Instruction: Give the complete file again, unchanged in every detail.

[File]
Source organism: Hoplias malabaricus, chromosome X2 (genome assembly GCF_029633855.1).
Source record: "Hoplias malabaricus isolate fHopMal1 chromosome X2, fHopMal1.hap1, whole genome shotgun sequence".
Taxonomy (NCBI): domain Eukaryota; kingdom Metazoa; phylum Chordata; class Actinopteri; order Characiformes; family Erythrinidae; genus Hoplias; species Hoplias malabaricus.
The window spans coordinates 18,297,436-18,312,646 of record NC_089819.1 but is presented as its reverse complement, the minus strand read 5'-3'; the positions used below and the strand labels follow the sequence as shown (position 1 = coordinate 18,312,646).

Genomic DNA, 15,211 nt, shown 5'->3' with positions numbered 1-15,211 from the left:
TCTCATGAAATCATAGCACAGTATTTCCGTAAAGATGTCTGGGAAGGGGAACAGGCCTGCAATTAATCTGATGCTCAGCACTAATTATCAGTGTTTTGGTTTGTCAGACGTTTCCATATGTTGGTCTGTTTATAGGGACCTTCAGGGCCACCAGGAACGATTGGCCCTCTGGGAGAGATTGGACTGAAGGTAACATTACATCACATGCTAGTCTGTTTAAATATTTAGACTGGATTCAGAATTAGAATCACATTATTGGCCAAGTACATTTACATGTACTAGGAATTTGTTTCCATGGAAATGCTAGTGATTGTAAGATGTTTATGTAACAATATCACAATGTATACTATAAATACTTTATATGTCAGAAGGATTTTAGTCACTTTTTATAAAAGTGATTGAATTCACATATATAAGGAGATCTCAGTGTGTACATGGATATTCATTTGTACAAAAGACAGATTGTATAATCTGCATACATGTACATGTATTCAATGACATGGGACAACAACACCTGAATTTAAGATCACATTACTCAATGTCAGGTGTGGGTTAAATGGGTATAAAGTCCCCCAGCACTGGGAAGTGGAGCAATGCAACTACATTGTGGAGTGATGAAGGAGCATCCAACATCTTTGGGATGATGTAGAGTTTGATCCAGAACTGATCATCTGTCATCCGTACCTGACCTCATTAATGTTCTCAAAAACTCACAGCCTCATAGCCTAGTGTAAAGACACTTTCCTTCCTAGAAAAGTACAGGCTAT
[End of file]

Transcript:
Source organism: Hoplias malabaricus, chromosome X2 (genome assembly GCF_029633855.1).
Source record: "Hoplias malabaricus isolate fHopMal1 chromosome X2, fHopMal1.hap1, whole genome shotgun sequence".
Taxonomy (NCBI): domain Eukaryota; kingdom Metazoa; phylum Chordata; class Actinopteri; order Characiformes; family Erythrinidae; genus Hoplias; species Hoplias malabaricus.
The window spans coordinates 18,297,436-18,312,646 of record NC_089819.1 but is presented as its reverse complement, the minus strand read 5'-3'; the positions used below and the strand labels follow the sequence as shown (position 1 = coordinate 18,312,646).

Genomic DNA, 15,211 nt, shown 5'->3' with positions numbered 1-15,211 from the left:
TCTCATGAAATCATAGCACAGTATTTCCGTAAAGATGTCTGGGAAGGGGAACAGGCCTGCAATTAATCTGATGCTCAGCACTAATTATCAGTGTTTTGGTTTGTCAGACGTTTCCATATGTTGGTCTGTTTATAGGGACCTTCAGGGCCACCAGGAACGATTGGCCCTCTGGGAGAGATTGGACTGAAGGTAACATTACATCACATGCTAGTCTGTTTAAATATTTAGACTGGATTCAGAATTAGAATCACATTATTGGCCAAGTACATTTACATGTACTAGGAATTTGTTTCCATGGAAATGCTAGTGATTGTAAGATGTTTATGTAACAATATCACAATGTATACTATAAATACTTTATATGTCAGAAGGATTTTAGTCACTTTTTATAAAAGTGATTGAATTCACATATATAAGGAGATCTCAGTGTGTACATGGATATTCATTTGTACAAAAGACAGATTGTATAATCTGCATACATGTACATGTATTCAATGACATGGGACAACAACACCTGAATTTAAGATCACATTACTCAATGTCAGGTGTGGGTTAAATGGGTATAAAGTCCCCCAGCACTGGGAAGTGGAGCAATGCAACTACATTGTGGAGTGATGAAGGAGCATCCAACATCTTTGGGATGATGTAGAGTTTGATCCAGAACTGATCATCTGTCATCCGTACCTGACCTCATTAATGTTCTCAAAAACTCACAGCCTCATAGCCTAGTGTAAAGACACTTTCCTTCCTAGAAAAGTACAGGCTAT